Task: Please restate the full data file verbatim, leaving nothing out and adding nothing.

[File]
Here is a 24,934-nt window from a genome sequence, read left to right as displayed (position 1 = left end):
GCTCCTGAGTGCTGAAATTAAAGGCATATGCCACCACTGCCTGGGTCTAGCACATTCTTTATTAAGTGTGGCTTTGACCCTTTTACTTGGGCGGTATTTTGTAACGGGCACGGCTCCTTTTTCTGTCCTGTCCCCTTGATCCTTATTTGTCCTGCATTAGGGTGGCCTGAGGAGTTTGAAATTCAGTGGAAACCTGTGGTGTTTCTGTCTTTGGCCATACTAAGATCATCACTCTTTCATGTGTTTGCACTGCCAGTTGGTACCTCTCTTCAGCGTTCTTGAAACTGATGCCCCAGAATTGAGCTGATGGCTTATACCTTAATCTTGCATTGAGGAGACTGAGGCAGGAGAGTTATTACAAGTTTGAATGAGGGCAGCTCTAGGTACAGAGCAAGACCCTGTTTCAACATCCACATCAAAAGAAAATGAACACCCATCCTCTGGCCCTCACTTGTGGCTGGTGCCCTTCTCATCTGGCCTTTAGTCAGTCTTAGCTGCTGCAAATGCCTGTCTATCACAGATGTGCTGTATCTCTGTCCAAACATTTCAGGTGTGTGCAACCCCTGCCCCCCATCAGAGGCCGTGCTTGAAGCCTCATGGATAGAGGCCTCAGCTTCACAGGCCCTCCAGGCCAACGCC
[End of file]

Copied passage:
Here is a 24,934-nt window from a genome sequence, read left to right as displayed (position 1 = left end):
GCTCCTGAGTGCTGAAATTAAAGGCATATGCCACCACTGCCTGGGTCTAGCACATTCTTTATTAAGTGTGGCTTTGACCCTTTTACTTGGGCGGTATTTTGTAACGGGCACGGCTCCTTTTTCTGTCCTGTCCCCTTGATCCTTATTTGTCCTGCATTAGGGTGGCCTGAGGAGTTTGAAATTCAGTGGAAACCTGTGGTGTTTCTGTCTTTGGCCATACTAAGATCATCACTCTTTCATGTGTTTGCACTGCCAGTTGGTACCTCTCTTCAGCGTTCTTGAAACTGATGCCCCAGAATTGAGCTGATGGCTTATACCTTAATCTTGCATTGAGGAGACTGAGGCAGGAGAGTTATTACAAGTTTGAATGAGGGCAGCTCTAGGTACAGAGCAAGACCCTGTTTCAACATCCACATCAAAAGAAAATGAACACCCATCCTCTGGCCCTCACTTGTGGCTGGTGCCCTTCTCATCTGGCCTTTAGTCAGTCTTAGCTGCTGCAAATGCCTGTCTATCACAGATGTGCTGTATCTCTGTCCAAACATTTCAGGTGTGTGCAACCCCTGCCCCCCATCAGAGGCCGTGCTTGAAGCCTCATGGATAGAGGCCTCAGCTTCACAGGCCCTCCAGGCCAACGCC